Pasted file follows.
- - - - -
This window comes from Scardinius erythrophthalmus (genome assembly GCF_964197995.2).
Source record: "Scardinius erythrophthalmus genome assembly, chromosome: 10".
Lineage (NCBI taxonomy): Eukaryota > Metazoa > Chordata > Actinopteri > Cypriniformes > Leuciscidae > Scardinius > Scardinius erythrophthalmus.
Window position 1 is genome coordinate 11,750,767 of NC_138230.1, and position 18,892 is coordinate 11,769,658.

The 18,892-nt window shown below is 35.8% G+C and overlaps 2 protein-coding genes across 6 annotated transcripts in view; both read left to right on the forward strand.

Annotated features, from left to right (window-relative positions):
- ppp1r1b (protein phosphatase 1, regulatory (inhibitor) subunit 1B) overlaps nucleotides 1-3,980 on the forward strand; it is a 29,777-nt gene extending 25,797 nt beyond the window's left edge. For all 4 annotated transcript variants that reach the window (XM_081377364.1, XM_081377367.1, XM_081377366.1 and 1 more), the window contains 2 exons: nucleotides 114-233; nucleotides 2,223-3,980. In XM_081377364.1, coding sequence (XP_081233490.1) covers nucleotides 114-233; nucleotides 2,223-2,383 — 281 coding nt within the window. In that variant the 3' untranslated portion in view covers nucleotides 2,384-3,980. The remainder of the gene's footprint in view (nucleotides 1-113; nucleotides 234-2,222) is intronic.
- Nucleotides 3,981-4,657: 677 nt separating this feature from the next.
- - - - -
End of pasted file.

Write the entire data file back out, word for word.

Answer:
This window comes from Scardinius erythrophthalmus (genome assembly GCF_964197995.2).
Source record: "Scardinius erythrophthalmus genome assembly, chromosome: 10".
Lineage (NCBI taxonomy): Eukaryota > Metazoa > Chordata > Actinopteri > Cypriniformes > Leuciscidae > Scardinius > Scardinius erythrophthalmus.
Window position 1 is genome coordinate 11,750,767 of NC_138230.1, and position 18,892 is coordinate 11,769,658.

The 18,892-nt window shown below is 35.8% G+C and overlaps 2 protein-coding genes across 6 annotated transcripts in view; both read left to right on the forward strand.

Annotated features, from left to right (window-relative positions):
- ppp1r1b (protein phosphatase 1, regulatory (inhibitor) subunit 1B) overlaps nucleotides 1-3,980 on the forward strand; it is a 29,777-nt gene extending 25,797 nt beyond the window's left edge. For all 4 annotated transcript variants that reach the window (XM_081377364.1, XM_081377367.1, XM_081377366.1 and 1 more), the window contains 2 exons: nucleotides 114-233; nucleotides 2,223-3,980. In XM_081377364.1, coding sequence (XP_081233490.1) covers nucleotides 114-233; nucleotides 2,223-2,383 — 281 coding nt within the window. In that variant the 3' untranslated portion in view covers nucleotides 2,384-3,980. The remainder of the gene's footprint in view (nucleotides 1-113; nucleotides 234-2,222) is intronic.
- Nucleotides 3,981-4,657: 677 nt separating this feature from the next.